Mr Darwin, it is true, imagines an effect of a struggle for life, which would fulfil, in an unconscious and permanent manner, this function of Observer, adequate to destroy the inferior creatures. In this view of the question, Mr Darwin seems to us to be greatly in error, for a struggle for life is injurious to all that are subject to it, good as well as bad.
When two plants or two animals press upon one an. other and dispute for existence, they injure one another mutually much more than they make a difference between two subjects of the same Species; if one triumphs over the other, it is simply that the one which has been less injured gains the victory.
Supposing ten trees should fix their roots where one only could have successfully grown without this struggle or competition, the ten, in spite of this competition, or rather on account of it, will grow miserably stunted. Neverthe. less competition has played its part in hindering the development of many seeds and off-sets.
'If ill-fed animals fall upon a meagre pasture, the more insufficient it is, the more do they devour it with an eager competition. Nevertheless the most favoured is far from being satisfied, as he might have been if he had been alone, that is to say, without this struggle for food.
'If a tribe of people is expelled from a good soil to a miserable one, as the Irish of Armagh and Down, who were driven into the barony of Flews, the struggle for life becomes indeed serious, but they nevertheless all degenerate. It does not terminate in some of them improving, and becoming greatly superior to the others.
'In one word, the struggle for life only keeps the productive power of beings, the germs of which are always superabundant, in an equilibrium with the resources of the soil; and nothing authorizes Mr Darwin to suppose that the very feeble difference of action with which it bears on individuals of the same species, is superior to the injurious competition with which it acts on all of them.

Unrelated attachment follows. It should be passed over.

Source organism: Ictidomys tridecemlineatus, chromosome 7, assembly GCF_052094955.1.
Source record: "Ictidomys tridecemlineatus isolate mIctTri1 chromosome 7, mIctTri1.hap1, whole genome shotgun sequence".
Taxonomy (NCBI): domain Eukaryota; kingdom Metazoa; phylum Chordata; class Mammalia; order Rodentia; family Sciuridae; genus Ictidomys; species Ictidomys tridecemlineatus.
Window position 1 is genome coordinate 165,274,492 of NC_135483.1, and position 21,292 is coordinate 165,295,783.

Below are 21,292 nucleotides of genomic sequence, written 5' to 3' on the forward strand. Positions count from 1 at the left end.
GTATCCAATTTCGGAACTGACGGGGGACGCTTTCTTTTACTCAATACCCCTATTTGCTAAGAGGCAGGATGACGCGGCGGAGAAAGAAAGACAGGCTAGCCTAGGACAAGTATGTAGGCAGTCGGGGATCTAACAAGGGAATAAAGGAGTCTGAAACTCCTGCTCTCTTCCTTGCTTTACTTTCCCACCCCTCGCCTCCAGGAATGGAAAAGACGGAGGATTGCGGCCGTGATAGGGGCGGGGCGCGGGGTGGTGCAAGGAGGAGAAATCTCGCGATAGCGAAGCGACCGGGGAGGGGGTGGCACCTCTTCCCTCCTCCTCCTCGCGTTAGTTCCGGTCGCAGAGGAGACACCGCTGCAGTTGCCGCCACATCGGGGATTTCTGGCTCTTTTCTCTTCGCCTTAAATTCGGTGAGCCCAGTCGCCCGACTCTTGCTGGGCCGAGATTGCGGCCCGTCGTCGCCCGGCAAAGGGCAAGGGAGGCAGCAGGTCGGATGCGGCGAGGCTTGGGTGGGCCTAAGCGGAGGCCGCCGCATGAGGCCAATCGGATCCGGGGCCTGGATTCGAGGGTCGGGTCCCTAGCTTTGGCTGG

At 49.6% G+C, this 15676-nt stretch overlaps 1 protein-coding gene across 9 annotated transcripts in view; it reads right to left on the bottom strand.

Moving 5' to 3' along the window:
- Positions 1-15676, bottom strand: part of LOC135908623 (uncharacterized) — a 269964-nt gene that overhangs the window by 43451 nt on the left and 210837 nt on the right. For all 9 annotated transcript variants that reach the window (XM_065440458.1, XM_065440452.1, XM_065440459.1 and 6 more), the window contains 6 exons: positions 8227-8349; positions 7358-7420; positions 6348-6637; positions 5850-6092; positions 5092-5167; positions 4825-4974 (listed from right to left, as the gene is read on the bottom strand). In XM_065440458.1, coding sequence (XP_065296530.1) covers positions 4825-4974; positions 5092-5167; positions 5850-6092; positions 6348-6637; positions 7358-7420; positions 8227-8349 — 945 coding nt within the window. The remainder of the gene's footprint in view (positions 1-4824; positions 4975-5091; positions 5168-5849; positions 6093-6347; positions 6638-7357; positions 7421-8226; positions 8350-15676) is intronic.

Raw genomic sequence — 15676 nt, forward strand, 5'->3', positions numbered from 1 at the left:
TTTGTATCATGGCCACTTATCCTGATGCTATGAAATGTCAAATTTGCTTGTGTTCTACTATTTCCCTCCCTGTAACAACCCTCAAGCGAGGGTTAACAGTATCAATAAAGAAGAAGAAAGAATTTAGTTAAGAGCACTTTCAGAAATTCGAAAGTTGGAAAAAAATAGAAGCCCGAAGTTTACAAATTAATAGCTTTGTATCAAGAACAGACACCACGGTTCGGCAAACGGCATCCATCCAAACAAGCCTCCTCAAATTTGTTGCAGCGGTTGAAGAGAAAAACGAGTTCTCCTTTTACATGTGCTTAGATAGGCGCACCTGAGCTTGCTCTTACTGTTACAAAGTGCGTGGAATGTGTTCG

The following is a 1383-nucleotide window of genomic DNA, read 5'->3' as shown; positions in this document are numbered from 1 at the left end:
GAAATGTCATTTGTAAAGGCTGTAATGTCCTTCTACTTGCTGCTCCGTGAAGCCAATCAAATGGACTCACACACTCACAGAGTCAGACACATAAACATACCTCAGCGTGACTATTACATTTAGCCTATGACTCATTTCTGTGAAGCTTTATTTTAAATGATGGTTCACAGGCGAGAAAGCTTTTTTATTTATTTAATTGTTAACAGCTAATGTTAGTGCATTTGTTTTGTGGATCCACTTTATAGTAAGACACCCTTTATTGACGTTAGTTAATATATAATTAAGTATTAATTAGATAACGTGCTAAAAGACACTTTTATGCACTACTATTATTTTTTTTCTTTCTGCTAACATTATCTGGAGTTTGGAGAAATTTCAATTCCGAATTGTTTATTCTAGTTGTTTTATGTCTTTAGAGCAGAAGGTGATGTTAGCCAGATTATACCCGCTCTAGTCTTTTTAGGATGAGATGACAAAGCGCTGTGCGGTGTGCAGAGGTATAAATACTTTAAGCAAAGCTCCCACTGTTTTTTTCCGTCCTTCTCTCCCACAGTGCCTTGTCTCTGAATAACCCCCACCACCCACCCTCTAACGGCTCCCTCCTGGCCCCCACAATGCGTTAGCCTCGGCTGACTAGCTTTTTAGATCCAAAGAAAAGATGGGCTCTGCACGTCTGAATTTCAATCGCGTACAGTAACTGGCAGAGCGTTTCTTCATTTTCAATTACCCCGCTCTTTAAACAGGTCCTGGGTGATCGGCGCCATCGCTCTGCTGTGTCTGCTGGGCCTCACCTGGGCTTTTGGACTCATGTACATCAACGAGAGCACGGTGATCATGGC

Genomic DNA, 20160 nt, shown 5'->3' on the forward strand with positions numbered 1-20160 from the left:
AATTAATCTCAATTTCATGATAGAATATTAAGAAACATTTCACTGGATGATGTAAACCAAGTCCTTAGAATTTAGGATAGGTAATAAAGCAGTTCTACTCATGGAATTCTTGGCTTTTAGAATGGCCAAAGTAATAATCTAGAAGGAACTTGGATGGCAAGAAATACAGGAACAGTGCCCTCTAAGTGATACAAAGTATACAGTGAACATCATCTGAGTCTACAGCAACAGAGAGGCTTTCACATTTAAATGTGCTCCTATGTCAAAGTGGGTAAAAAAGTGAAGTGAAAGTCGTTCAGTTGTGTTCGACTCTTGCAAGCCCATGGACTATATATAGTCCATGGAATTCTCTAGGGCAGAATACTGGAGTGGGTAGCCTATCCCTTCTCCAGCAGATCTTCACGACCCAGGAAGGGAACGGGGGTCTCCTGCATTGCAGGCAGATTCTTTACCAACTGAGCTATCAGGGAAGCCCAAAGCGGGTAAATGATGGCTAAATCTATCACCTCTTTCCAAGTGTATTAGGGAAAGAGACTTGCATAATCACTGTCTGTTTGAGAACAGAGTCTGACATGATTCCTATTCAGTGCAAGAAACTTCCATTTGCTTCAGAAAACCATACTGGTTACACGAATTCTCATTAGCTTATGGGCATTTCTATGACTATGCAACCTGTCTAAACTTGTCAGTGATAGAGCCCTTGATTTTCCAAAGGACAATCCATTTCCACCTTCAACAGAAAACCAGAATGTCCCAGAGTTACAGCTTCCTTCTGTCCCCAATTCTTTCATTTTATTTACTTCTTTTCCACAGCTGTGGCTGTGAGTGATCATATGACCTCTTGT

Mr Darwin, like many others, wanted an explanation for the phenomena which surround us, and he has not perceived that everywhere and in all times beings were developed in proportion to the qualities of the soil to which they belong. The augmentation of these qualities must therefore determine the qualities of the beings themselves ’ (228).
......... According to Mr Darwin, this law of progress by Selection only takes account of cases of perfection ; and cannot, as he himself acknowledges, account for cases of degeneracy, which are nevertheless so very numerous. Thus is he driven by his system to deny every instance of the sort. Nevertheless no one will admit that the white man has made progress in assuming the negro .type, although Mr Darwin can say with reason that the constitution of the negro agrees better than ours with the contions of life in Central Africa—in the same way that the constitution of the earth-worm agrees better with its condition than ours. Moreover, in explaining how it is that the island and the little continents have fewer species than